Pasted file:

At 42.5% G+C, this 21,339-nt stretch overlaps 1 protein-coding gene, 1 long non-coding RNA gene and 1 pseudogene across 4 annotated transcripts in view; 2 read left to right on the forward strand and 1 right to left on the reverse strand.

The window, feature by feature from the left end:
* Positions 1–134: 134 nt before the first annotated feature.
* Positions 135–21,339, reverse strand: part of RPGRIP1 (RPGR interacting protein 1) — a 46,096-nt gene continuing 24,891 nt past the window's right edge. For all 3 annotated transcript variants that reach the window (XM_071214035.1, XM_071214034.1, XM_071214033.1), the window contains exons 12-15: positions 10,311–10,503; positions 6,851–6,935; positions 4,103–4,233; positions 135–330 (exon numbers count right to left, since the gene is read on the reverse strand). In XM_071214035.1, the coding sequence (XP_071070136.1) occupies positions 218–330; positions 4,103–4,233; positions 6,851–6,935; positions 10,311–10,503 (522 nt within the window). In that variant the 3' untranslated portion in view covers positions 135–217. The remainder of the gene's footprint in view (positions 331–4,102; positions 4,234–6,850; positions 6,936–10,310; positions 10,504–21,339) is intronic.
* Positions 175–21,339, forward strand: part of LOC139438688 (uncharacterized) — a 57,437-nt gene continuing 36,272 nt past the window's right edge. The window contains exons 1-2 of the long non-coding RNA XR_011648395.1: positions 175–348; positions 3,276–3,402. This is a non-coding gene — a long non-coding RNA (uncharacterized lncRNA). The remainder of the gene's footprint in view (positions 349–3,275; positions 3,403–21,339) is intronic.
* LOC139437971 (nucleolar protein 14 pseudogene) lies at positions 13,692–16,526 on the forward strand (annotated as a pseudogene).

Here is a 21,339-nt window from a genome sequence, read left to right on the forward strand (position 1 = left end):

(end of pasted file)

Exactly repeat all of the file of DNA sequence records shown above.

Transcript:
At 42.5% G+C, this 21,339-nt stretch overlaps 1 protein-coding gene, 1 long non-coding RNA gene and 1 pseudogene across 4 annotated transcripts in view; 2 read left to right on the forward strand and 1 right to left on the reverse strand.

The window, feature by feature from the left end:
* Positions 1–134: 134 nt before the first annotated feature.
* Positions 135–21,339, reverse strand: part of RPGRIP1 (RPGR interacting protein 1) — a 46,096-nt gene continuing 24,891 nt past the window's right edge. For all 3 annotated transcript variants that reach the window (XM_071214035.1, XM_071214034.1, XM_071214033.1), the window contains exons 12-15: positions 10,311–10,503; positions 6,851–6,935; positions 4,103–4,233; positions 135–330 (exon numbers count right to left, since the gene is read on the reverse strand). In XM_071214035.1, the coding sequence (XP_071070136.1) occupies positions 218–330; positions 4,103–4,233; positions 6,851–6,935; positions 10,311–10,503 (522 nt within the window). In that variant the 3' untranslated portion in view covers positions 135–217. The remainder of the gene's footprint in view (positions 331–4,102; positions 4,234–6,850; positions 6,936–10,310; positions 10,504–21,339) is intronic.
* Positions 175–21,339, forward strand: part of LOC139438688 (uncharacterized) — a 57,437-nt gene continuing 36,272 nt past the window's right edge. The window contains exons 1-2 of the long non-coding RNA XR_011648395.1: positions 175–348; positions 3,276–3,402. This is a non-coding gene — a long non-coding RNA (uncharacterized lncRNA). The remainder of the gene's footprint in view (positions 349–3,275; positions 3,403–21,339) is intronic.
* LOC139437971 (nucleolar protein 14 pseudogene) lies at positions 13,692–16,526 on the forward strand (annotated as a pseudogene).

Here is a 21,339-nt window from a genome sequence, read left to right on the forward strand (position 1 = left end):